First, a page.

With a new salary, new job, new office, new secretary, new city, and new home his stress levels must have reached record heights.  Stress was the last thing he needed.  Over the past 7 years he’d suffered from headaches and black-outs.  (In 1960 exhausted by a punishing work schedule, he’d suffered a stroke that he tried to pretend had never happened.)  Believing sickness was the result of weak will, and therefore a sign of weakness, McLuhan felt he could indulge his dislike of Doctors and hospitals by avoiding them.  In September and October 1967 the blackouts got worse.  In October he blacked out in class at Fordham.  Deeply concerned, Carpenter, John Culkin – who had persuaded McLuhan to come to Fordham – and Corinne persuaded McLuhan to see a neurologist in Manhattan.  Dr. Lester A. Mount examined McLuhan and arranged for tests which showed that McLuhan had brain tumor, a benign but growing meningioma the size of his fist, buried in the lower part of his brain at the base of his skull.

McLuhan’s choice was fairly simple:  have the operation which would not be easy and if all went well live, or suffer ever increasing pain, blackouts, blindness, insanity, and ultimately death.  The operation took place at the Columbia-Presbyterian Hospital in New York City.  Dr. Mount performed the operation which began at 8 in the morning of Saturday, November 25 and was not completed until 5 in the morning of Sunday, November 26, having lasted 22 hours, making it “the longest neurosurgical operation in American medical history.”  Dr. Mount’s greatest concern, says Fitzgerald, was that the length of the operation which he estimated would take only 5 hours and might result if the utmost care was not taken in the exposure of “some of the cells of the brain’s surface to the potentially devastating effects of oxygenation” because he had to “lift McLuhan’s brain to get at the tumour.”  “His esteemed patient’s faculties will,” she writes, “almost inevitably, [would] sustain some degree of damage.”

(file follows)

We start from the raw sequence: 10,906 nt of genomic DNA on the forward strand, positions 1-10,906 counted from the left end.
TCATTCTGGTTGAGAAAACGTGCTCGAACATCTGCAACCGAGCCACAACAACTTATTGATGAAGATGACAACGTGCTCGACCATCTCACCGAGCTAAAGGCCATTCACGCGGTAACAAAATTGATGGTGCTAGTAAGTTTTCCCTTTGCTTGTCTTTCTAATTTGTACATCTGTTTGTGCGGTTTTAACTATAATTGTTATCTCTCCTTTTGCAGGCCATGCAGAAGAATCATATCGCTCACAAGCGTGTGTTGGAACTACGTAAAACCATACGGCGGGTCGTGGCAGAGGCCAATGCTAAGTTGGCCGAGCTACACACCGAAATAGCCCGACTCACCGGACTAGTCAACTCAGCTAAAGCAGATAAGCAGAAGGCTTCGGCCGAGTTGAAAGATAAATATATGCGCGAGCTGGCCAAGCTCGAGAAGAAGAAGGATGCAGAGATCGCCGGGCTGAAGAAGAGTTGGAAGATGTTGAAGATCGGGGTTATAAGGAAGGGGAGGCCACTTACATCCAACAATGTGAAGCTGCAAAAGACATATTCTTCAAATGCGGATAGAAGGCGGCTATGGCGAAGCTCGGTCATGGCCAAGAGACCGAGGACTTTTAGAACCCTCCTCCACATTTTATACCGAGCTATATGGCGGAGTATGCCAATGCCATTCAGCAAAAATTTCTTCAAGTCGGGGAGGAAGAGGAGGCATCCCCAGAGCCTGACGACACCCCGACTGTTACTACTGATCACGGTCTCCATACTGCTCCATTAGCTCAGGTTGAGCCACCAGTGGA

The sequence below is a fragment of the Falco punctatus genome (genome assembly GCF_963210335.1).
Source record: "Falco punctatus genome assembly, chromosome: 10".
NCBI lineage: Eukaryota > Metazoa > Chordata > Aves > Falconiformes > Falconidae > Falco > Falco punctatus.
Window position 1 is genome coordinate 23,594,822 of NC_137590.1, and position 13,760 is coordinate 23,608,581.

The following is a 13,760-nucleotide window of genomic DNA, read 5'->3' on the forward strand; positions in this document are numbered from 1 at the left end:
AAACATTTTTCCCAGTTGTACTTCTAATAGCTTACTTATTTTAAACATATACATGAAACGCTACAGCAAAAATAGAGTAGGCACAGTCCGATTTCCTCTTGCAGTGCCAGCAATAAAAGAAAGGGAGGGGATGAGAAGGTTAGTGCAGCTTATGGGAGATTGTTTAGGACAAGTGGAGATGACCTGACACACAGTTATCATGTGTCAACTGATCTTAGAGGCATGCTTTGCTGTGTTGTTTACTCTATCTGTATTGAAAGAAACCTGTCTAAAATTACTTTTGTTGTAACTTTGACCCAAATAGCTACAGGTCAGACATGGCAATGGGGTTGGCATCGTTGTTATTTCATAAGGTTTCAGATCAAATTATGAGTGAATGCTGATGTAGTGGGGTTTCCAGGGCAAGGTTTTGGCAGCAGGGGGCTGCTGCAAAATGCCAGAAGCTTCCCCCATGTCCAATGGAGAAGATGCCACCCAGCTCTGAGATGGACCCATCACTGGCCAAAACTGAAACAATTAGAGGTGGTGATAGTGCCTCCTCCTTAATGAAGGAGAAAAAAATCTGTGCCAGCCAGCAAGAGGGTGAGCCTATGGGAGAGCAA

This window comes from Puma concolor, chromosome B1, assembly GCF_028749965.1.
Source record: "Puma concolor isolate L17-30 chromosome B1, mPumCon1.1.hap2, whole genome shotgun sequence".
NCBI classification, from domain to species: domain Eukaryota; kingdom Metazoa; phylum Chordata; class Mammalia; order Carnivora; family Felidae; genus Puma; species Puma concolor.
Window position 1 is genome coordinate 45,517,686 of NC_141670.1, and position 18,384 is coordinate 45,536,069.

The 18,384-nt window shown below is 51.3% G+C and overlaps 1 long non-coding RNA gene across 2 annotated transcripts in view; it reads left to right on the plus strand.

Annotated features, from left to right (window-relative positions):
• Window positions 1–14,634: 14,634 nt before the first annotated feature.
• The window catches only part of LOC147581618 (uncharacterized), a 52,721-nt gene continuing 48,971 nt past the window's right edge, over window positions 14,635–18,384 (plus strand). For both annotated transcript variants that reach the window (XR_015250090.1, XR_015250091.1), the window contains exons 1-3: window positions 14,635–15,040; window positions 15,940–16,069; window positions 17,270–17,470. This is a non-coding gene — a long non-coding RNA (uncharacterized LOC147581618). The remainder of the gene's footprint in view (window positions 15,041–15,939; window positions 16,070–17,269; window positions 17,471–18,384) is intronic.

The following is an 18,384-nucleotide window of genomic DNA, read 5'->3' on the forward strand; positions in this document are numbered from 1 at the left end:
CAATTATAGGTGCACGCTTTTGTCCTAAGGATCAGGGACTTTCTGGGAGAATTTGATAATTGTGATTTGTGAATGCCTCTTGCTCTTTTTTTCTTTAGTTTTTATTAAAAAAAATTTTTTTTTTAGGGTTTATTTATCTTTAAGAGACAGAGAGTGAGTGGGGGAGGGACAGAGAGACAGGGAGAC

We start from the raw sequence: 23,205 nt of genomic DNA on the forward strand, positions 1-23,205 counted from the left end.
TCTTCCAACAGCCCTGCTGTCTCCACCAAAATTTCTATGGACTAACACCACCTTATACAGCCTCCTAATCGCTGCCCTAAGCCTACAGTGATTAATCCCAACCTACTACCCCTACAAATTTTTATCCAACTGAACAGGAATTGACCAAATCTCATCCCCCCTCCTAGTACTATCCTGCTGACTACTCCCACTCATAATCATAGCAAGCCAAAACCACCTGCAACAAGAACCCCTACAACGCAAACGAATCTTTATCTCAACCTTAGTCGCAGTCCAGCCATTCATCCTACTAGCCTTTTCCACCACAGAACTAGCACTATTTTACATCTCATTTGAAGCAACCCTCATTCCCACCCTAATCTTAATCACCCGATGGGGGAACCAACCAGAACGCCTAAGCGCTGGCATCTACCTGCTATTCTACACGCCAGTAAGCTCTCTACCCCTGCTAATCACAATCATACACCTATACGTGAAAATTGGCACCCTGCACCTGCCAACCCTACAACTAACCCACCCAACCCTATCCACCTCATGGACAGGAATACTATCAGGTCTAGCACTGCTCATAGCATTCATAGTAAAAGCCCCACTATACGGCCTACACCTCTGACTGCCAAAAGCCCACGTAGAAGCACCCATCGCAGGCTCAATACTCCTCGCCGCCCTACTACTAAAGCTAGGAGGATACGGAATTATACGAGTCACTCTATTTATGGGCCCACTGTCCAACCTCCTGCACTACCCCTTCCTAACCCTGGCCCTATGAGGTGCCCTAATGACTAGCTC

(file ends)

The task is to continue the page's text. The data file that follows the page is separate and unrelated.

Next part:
McLuhan did suffer from the operation.  The pain was excruciating, for which he took heavy-duty pain killers, and his life was “forever altered.”  Five years of reading and people, places and associations were scrubbed from his memory.  He was “variously fragile, tense, irritable,” she says,” and, on occasion, uncharacteristically demanding and irrational.”  No one, however, suggests the operation took away his genius.  Gordon remarks, instead, how remarkably productive McLuhan was in the years after the operation: 7 books and 21 articles.  And yet it is clear there was something wrong.  The articles were squibs.  Some quite obviously recycled from the years before his surgery.  With each year that passed and with the appearance of each new book his reputation fell.  Projects he thought important were left unfinished.  Six of the seven books were co-authored and the one that wasn’t, Culture is Our Business was viewed by McLuhan, as a failure.  Asked by his son Eric late in his life why he never dedicated his books to any one McLuhan told him it was because he wasn’t very proud of them.

To be continued

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Michael Hinton Wednesday, February 17th, 2010